You may think you’re all set for retirement, but there are nuances to planning for your future that should not be overlooked. For example, the boomers have done a good job building up their retirement plans and other assets, but now that they’re shifting to another phase of life, they need to plan for lower return assumptions and longer life expectancy. They face the risk of losing their purchasing power over time due to inflation and longevity. The fastest-growing portion of our population is 85 and older. These folks must make sure they’re accounting for lack of purchasing power due to inflation. Prices are going to go up. That’s just the way it is. Soon you’re going to hear someone say, “I used to buy a candy bar for a dollar and now it’s ten bucks!”
In trying to educate people about their retirement plans, many financial firms have come up with targeted portfolios based almost exclusively on age. For example, if you’re 40 years old, then you should have a certain percentage of your investments in stocks and a certain percentage in bonds. The industry has created this to assist people who are overwhelmed with their investment choices. The aim is to make it easy for the end investor to have a well-managed, diversified retirement plan.
Here’s the challenge: We don’t all fit into the same category as everyone else our age. Last time I checked, we were all different. I know plenty of people my age that I’m not like at all. My point is that you have to recognize where you are emotionally from a risk perspective. I have a client who, despite the fact that she’s in her seventies, will forever have an aggressive growth investment style. That’s how she likes it. As long as you have the risk tolerance for it, and you know your portfolio will fluctuate, then it’s fine. Those who are not in touch with the level of risk they can tolerate are the ones who run into trouble. I’ve also found, more often than not, that people’s risk tolerance changes over time.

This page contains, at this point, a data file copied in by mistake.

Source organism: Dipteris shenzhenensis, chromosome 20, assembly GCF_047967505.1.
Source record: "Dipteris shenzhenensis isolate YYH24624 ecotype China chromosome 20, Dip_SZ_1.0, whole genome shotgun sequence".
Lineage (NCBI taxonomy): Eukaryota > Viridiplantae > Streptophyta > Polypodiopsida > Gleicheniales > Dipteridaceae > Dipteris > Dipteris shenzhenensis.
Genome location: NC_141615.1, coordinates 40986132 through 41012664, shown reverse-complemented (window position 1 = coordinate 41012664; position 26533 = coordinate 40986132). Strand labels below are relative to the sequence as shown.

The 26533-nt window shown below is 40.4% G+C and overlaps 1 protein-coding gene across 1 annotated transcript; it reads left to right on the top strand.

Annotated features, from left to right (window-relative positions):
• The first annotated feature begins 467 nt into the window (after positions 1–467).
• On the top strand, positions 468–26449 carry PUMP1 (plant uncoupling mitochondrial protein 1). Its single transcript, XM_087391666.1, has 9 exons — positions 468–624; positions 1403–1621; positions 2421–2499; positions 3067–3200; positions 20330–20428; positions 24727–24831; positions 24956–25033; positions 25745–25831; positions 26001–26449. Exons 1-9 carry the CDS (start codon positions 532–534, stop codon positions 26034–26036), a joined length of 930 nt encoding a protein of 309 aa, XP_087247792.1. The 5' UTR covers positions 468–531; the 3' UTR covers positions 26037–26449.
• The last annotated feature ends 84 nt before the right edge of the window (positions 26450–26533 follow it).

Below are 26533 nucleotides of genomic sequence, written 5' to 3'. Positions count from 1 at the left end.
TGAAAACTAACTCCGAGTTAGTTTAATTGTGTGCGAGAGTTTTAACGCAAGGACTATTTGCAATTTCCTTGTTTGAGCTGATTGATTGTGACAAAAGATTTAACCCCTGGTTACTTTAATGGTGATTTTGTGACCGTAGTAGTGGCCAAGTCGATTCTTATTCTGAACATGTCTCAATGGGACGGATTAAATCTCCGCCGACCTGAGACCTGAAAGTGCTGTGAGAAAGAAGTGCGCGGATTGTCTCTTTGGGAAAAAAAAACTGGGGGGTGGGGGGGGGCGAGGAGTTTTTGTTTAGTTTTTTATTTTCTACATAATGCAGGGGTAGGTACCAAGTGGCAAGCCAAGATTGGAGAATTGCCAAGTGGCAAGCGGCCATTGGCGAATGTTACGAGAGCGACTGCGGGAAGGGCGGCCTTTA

As I’ve helped others amass wealth, I’ve noticed a fascinating pattern. People emotionally identify with dollars, not percentages. I’ve known clients who were perfectly fine with losing $2,000 off a $10,000 balance. On the other hand, those same people were extremely uncomfortable when they dropped $200,000 off their one-million-dollar portfolio, even though both corrections came to 20%. The total dollar amount lost was their emotional trigger. Intellectually, they clearly could see that the percentage of funds lost was exactly the same, but that was little comfort for their emotional loss. Investors have to recognize that their mindsets will change over time. The lesson here is to stay aligned with your tolerance level over the years. Keep an eye on your portfolio from an emotional standpoint or you may find that you’ve sold yourself — and your future — short.